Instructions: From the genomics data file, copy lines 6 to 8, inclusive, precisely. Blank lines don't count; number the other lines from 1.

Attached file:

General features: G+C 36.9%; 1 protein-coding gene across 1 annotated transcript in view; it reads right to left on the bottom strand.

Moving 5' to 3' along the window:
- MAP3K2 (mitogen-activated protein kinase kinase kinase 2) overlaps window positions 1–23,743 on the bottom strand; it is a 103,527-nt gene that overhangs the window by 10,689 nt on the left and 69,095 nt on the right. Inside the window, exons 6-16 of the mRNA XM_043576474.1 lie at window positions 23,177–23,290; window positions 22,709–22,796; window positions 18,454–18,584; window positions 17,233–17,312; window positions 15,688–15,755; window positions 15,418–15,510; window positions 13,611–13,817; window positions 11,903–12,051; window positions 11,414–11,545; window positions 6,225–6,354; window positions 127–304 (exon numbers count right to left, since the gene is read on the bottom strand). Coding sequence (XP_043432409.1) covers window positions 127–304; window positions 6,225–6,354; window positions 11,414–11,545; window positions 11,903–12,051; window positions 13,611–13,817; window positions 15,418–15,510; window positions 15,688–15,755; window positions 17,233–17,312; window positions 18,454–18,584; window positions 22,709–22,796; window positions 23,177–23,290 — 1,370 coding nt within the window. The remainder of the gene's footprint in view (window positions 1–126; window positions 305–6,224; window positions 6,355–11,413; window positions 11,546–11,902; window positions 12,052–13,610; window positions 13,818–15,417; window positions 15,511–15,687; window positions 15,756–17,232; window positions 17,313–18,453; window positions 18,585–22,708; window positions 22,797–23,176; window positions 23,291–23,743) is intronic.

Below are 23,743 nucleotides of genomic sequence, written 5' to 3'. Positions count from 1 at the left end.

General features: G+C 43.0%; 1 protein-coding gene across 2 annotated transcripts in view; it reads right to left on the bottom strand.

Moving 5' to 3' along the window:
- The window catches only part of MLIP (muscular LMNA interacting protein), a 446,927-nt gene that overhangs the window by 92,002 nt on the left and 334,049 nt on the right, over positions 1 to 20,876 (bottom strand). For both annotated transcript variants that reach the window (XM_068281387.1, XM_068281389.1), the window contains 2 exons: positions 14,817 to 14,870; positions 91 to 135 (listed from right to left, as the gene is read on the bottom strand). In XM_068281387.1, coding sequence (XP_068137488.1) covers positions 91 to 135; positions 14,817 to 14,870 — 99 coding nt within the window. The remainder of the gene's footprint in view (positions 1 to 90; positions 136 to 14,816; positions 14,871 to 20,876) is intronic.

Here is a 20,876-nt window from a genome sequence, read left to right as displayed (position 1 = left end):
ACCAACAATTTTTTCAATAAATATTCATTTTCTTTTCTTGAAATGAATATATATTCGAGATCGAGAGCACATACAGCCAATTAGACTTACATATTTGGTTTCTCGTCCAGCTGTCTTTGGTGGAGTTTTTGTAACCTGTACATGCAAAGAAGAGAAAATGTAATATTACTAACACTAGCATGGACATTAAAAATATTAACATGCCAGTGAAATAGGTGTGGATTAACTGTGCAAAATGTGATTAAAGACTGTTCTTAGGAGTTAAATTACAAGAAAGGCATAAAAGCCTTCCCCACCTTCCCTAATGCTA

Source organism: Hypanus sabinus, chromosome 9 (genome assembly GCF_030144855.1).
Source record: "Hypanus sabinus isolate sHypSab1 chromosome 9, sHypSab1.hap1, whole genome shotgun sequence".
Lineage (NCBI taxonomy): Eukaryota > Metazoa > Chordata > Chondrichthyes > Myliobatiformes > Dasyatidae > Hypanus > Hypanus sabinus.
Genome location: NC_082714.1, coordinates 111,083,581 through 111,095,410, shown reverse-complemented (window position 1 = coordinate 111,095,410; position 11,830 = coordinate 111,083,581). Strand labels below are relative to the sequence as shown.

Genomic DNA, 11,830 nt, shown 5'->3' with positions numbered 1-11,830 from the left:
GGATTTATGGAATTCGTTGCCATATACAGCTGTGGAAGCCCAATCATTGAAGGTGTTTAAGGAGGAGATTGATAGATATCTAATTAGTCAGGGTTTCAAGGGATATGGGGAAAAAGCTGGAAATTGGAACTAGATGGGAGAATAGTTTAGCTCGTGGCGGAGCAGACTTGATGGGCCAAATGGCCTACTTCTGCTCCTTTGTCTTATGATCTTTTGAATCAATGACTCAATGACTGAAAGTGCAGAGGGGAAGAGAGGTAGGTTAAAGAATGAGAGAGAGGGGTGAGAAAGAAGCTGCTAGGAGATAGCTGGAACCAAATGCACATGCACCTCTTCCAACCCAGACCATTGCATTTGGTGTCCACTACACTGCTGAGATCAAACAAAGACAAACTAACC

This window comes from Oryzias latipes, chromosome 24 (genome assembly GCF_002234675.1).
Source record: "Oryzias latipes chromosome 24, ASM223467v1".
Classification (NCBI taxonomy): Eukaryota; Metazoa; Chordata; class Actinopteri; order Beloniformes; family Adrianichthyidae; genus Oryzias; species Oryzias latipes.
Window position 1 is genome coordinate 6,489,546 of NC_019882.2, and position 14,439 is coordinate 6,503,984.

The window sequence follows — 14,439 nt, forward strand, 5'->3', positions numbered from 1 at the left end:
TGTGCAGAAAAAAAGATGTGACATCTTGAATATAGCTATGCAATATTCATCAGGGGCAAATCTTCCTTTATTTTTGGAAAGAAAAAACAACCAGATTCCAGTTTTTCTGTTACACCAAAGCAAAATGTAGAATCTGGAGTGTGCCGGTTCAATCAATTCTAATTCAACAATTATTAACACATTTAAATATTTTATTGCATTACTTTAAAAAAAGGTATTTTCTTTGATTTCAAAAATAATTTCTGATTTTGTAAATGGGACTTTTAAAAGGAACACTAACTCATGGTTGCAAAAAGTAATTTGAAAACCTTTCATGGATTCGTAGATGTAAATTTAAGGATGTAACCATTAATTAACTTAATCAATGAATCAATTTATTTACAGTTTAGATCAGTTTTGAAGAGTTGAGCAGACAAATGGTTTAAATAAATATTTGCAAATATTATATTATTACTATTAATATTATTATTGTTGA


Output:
Moving 5' to 3' along the window:
- The window catches only part of MLIP (muscular LMNA interacting protein), a 446,927-nt gene that overhangs the window by 92,002 nt on the left and 334,049 nt on the right, over positions 1 to 20,876 (bottom strand). For both annotated transcript variants that reach the window (XM_068281387.1, XM_068281389.1), the window contains 2 exons: positions 14,817 to 14,870; positions 91 to 135 (listed from right to left, as the gene is read on the bottom strand). In XM_068281387.1, coding sequence (XP_068137488.1) covers positions 91 to 135; positions 14,817 to 14,870 — 99 coding nt within the window. The remainder of the gene's footprint in view (positions 1 to 90; positions 136 to 14,816; positions 14,871 to 20,876) is intronic.

Here is a 20,876-nt window from a genome sequence, read left to right as displayed (position 1 = left end):